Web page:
Paul begins with a discussion of the state of humanity before the possibility of salvation through faith in Jesus. He tells how Gentiles worshipped idols, disdaining devotion to God, and how Jews failed to follow the law properly, acting hypocritically by proclaiming allegiance to Jewish law while surreptitiously sinning. Paul says that God’s ancestral promise to the Jews, symbolized by circumcision, does not bring automatic salvation: “A person is a Jew who is one inwardly, and real circumcision is a matter of the heart—it is spiritual” (2:29). Paul concludes, “We have already charged that all, both Jews and Greeks, are under the power of sin” (3:9).
Paul teaches that salvation from sin is only possible through faith. Paul cites the example of the biblical patriarch Abraham, who received God’s blessing and passed it on to his descendents through “the righteousness of faith” (4:13). The free gift of grace, Paul continues, unearned and undeserved, is a product of God’s love manifested toward the unworthy. Whereas Adam’s fall brought sin and death into the world, Jesus’s sacrifice brought grace and life. The importance of baptism, Paul explains, is that baptism initiates a new life of grace and purity: the sinner symbolically dies, baptized into the death of Jesus, and the person who emerges is “dead to sin and alive to God in Christ Jesus” (6:11). Christians, then, must be governed by holiness, not by sin: holiness alone will lead to eternal life. Jewish law ceases to be binding: the law arouses sinful passions, and as beings dead to sin, Christians become dead to the law. Paul urges the Romans to live not “according to the flesh” but rather by the Spirit (8:4). Through the Spirit, all believers become spiritual children of God, called by God to glory. This potential is a source of strength for the Christian: “If God is for us, who is against us?” (8:31).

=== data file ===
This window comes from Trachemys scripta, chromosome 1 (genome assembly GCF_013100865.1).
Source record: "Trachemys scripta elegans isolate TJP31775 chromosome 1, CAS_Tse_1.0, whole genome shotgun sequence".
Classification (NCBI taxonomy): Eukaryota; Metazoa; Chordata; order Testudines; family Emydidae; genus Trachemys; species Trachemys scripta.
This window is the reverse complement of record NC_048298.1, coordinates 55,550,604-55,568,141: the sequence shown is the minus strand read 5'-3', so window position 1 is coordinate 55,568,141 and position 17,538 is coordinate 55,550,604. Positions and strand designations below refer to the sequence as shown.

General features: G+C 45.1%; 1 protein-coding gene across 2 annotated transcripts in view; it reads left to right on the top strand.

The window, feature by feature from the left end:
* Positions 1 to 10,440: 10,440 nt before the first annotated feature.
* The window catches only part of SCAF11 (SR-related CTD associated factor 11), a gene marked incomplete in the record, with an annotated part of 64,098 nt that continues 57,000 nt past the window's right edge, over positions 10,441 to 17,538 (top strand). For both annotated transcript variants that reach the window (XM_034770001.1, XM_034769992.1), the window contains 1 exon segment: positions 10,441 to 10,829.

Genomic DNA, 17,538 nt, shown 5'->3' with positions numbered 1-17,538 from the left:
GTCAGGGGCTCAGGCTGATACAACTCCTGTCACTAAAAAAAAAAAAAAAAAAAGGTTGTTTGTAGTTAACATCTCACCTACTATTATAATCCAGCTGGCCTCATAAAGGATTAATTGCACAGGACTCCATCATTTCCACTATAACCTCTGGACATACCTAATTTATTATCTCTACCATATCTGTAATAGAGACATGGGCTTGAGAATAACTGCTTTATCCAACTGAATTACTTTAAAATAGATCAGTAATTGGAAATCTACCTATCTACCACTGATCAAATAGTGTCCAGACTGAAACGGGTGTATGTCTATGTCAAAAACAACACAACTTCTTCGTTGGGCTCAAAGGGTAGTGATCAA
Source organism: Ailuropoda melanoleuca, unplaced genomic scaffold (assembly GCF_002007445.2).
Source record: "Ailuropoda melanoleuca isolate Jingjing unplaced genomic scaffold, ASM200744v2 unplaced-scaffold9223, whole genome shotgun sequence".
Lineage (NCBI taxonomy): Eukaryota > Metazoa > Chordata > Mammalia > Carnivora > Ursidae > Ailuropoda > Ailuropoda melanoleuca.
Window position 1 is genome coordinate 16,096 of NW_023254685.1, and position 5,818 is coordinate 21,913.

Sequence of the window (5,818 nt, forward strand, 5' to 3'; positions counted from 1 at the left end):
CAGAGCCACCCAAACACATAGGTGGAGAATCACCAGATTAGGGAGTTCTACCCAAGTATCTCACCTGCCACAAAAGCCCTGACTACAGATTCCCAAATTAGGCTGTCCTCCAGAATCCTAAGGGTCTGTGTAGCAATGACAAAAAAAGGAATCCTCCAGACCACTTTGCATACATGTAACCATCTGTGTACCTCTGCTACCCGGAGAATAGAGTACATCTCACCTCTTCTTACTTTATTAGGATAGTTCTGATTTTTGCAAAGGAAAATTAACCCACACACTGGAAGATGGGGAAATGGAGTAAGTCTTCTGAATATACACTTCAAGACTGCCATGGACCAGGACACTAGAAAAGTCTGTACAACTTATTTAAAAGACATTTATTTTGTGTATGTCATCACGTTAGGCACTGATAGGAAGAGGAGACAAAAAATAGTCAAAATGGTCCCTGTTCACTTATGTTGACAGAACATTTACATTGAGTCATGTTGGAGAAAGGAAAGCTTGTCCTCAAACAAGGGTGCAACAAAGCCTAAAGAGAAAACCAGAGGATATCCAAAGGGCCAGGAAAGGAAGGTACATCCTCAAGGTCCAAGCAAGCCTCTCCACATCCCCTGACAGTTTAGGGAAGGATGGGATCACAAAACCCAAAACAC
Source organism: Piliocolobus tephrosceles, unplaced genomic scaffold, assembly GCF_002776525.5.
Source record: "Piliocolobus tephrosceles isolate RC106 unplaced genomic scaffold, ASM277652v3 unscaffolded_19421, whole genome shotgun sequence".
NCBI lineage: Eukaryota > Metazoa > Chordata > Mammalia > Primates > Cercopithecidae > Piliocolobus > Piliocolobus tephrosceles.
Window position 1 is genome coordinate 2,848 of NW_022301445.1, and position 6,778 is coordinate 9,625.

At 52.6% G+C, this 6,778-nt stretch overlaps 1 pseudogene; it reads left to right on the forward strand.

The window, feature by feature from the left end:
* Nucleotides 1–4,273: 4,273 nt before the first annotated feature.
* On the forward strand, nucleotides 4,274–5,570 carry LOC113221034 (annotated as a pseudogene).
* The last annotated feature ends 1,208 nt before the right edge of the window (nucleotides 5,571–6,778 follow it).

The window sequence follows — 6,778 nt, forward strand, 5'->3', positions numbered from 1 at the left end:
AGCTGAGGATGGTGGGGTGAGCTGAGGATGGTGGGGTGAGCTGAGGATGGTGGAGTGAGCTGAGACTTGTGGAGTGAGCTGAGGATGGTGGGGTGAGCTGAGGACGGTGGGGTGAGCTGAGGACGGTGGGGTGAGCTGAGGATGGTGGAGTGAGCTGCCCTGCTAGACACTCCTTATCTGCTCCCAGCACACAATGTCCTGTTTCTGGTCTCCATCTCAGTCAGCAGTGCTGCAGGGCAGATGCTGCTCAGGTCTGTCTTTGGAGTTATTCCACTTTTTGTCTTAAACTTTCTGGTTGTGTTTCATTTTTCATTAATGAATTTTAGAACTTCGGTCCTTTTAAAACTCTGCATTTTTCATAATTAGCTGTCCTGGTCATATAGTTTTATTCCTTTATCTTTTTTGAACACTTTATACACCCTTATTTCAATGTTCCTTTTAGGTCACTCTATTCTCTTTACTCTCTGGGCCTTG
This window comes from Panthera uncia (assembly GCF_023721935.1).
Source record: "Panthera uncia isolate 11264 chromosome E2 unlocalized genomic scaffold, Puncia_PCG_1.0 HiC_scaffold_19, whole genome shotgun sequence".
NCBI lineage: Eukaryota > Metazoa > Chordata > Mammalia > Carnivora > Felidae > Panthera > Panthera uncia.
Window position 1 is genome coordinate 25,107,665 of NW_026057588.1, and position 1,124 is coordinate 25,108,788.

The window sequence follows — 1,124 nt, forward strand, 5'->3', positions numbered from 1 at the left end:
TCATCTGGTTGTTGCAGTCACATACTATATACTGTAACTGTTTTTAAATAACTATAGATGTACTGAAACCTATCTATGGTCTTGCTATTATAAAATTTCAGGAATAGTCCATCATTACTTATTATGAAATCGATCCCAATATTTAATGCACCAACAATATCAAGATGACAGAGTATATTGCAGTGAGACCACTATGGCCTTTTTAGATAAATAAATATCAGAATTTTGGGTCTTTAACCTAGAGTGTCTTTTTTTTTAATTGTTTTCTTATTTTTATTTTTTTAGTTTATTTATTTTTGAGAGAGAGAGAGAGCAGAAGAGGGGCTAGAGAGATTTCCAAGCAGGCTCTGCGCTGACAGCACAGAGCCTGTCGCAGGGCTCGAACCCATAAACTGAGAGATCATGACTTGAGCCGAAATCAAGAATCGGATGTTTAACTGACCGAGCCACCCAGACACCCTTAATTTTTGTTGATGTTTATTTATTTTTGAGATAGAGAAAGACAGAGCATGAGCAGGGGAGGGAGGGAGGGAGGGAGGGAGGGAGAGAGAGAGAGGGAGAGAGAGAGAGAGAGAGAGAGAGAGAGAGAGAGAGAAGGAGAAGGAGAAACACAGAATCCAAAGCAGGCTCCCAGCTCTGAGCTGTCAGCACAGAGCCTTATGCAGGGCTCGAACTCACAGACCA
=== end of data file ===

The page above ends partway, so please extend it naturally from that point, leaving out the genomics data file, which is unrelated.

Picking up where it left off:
Paul’s next topic is the problem of reconciling the doctrine of salvation through faith in Christ with the Old Testament promise of the salvation of the Jewish people. This section begins with a lamentation, as Paul, who was himself born a Jew, expresses his wish to help the Israelites, the supposed firstborn children of God. But he goes on to explain that the Christian covenant of grace is by no means a betrayal of Abraham’s covenant with God. Those who have faith in Jesus, who believe “with the heart,” are “children of the promise,” the spiritual children of Israel (10:10, 9:8). The genetic children of Israel, the Jews, stumbled when they mistook Jewish law for the means to salvation. But the Jews have not been entirely cast aside. Paul teaches that eventually the Jews will come to express faith in Jesus, enabling God to keep his original promise to them.
This is a great place to start in the bible!
10 out of 24 people found this helpful
the bible does not have a specific number of wise men, it is just assumed that there were 3. There could have been 2 and there could have been much more.
The starting claim that the two books "Luke" and "Acts" were originally a single volume is not vindicated from any archaeological source nor by quotes from other ancient Christian writers. The real reason behind claiming they were originally a single work is to try to excuse dating the books after the fall of the temple. the script of Acts ends in abruptly with Paul in Rome, and can be dated as AD62, over two years after Festus became governor of Judea and sent him there.
The dating of the books may be commonly stated to be past AD80,... Read more→
16 out of 16 people found this helpful